After that analysis is complete, the final output of a FTO study might be the happy conclusion that no registered IP rights exist which are relevant to your commercial plans. More usually, though, there will be a number of pending or granted IP rights that could constitute an infringement risk. These rights need to be considered further.
For pending IP rights (i.e. rights which have not yet been granted) it may be sufficient simply to monitor their progress at regular intervals. Some rights will never grant, or will grant with a narrowed scope which may no longer be a concern. An attorney will be able to advise on the likelihood of either outcome for a given pending IP right. Should it appear that a potentially relevant pending IP right is likely to proceed to grant, it may be possible to intervene. For example, it may be possible to file observations to draw the attention of the examining Office to issues of validity that they may not have noticed.
For granted IP rights, there are also some relatively simple additional steps which can be taken and which may reduce your level of concern. For example, just because an IP right has been granted, this does not mean that it remains in force. IP rights typically require annual maintenance fees to be paid in order to remain in force in each country. If these have not been paid, the IP right may already have lapsed and can be disregarded.
It is also worth bearing in mind that the precise interpretation and scope of an IP right can vary depending on the jurisdiction, and so you may wish to consult an attorney in the specific country in which an IP right exists to obtain an in-depth view on its relevance to your activities in that country. Finally, you might choose to instruct an attorney to conduct a more detailed analysis of the validity of an IP right, in case there are reasons why it may not be valid in a relevant respect, which might not have been noticed by the Office that granted it.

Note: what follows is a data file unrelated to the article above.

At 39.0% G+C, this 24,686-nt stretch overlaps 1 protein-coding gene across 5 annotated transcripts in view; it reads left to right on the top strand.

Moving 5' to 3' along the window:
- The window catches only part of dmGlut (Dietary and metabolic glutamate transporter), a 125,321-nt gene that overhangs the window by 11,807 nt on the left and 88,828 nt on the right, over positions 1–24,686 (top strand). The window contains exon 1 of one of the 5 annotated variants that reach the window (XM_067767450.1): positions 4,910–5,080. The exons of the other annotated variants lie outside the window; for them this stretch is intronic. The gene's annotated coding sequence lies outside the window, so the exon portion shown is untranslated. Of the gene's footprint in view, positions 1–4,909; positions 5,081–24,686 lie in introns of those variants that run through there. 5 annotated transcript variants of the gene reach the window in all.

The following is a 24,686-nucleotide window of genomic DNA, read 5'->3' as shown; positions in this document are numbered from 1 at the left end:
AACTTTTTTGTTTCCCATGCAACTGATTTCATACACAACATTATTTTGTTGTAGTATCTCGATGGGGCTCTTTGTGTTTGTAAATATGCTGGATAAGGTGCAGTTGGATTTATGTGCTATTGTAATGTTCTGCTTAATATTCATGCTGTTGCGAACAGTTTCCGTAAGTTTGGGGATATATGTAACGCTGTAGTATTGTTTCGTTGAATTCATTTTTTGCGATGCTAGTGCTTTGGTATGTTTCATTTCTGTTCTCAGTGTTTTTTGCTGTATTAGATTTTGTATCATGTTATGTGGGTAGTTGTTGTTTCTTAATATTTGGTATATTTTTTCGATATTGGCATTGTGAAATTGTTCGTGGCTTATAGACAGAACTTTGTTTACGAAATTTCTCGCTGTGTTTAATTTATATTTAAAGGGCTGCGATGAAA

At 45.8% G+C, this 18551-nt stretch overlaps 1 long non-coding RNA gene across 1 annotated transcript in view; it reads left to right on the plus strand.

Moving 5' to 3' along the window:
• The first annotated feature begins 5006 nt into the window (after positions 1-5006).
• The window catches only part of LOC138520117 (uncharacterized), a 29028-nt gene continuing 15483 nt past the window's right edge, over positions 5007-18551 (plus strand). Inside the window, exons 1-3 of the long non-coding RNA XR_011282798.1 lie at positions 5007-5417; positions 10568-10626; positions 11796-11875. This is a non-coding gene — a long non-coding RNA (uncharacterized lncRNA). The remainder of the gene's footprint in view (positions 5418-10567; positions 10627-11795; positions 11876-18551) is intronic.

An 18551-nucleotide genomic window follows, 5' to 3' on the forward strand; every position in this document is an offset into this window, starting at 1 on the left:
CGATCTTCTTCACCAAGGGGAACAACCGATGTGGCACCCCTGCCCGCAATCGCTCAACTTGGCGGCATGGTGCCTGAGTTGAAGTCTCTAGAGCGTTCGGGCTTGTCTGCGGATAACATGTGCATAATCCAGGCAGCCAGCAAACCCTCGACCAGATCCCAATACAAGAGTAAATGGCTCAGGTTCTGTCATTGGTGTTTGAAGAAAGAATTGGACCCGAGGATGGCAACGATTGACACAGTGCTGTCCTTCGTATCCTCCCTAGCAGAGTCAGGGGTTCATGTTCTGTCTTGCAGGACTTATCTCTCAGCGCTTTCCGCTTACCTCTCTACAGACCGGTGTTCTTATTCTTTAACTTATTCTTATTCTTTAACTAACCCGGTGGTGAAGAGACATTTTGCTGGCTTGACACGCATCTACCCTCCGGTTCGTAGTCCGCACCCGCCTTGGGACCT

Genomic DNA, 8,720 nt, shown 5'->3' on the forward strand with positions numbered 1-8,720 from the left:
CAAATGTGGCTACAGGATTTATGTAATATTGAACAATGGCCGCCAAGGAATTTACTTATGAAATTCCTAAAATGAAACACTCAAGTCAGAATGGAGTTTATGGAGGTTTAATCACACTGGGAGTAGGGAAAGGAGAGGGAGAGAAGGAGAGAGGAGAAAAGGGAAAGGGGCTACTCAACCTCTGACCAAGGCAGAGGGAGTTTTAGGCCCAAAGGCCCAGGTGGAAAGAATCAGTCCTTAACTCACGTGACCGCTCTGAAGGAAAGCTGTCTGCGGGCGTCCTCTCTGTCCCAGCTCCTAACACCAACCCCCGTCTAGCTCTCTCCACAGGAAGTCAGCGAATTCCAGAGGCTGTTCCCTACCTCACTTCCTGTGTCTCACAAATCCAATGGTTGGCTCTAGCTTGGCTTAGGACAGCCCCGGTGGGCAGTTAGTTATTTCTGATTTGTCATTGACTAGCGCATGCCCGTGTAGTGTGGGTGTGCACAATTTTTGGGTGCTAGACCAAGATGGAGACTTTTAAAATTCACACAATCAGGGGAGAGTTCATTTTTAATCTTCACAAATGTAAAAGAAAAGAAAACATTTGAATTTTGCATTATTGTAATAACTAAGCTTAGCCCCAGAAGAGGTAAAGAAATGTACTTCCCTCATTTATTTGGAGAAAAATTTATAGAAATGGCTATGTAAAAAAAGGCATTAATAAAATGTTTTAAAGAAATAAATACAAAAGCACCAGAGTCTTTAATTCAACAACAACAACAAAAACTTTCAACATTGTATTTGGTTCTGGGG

Having completed an FTO study which identifies potentially relevant third party IP rights, you will then need to decide what to do next.
There are four basic options:
(1) Ignore the rights
Ignoring potentially relevant IP rights can be very risky. It can sometimes be the right business decision to launch at risk, but the management team needs to understand the risks involved. In one case involving pharmaceuticals, a company launched a generic version of a drug at risk and were on the market for only 24 days. They were required to pay damages of US$ 442 million and legal costs of US$ 0.9 million following litigation for patent infringement.
(2) Secure a licence or acquire the rights
If the rights holder is open to negotiation, then obtaining a license or acquiring full ownership of the rights can provide a speedy solution to the risk of infringement. Having your own IP portfolio can assist with negotiations, since you may be in a position to offer a cross-licence as part of any deal.
(3) Design around the rights
If it is possible to modify your plans such that the IP rights at issue are no longer relevant, then this may be an attractive way to proceed. Consider securing your own IP to cover your modified product, process or brand, so that competitors will be forced to find a different (and hopefully less convenient) solution to the problems you have overcome.
(4) Challenge the rights
It is possible to challenge the validity of registered IP rights before a Patent Office or a Court. There are various options here, depending on the budget available and the timescale within which a result is required.
01 May 2017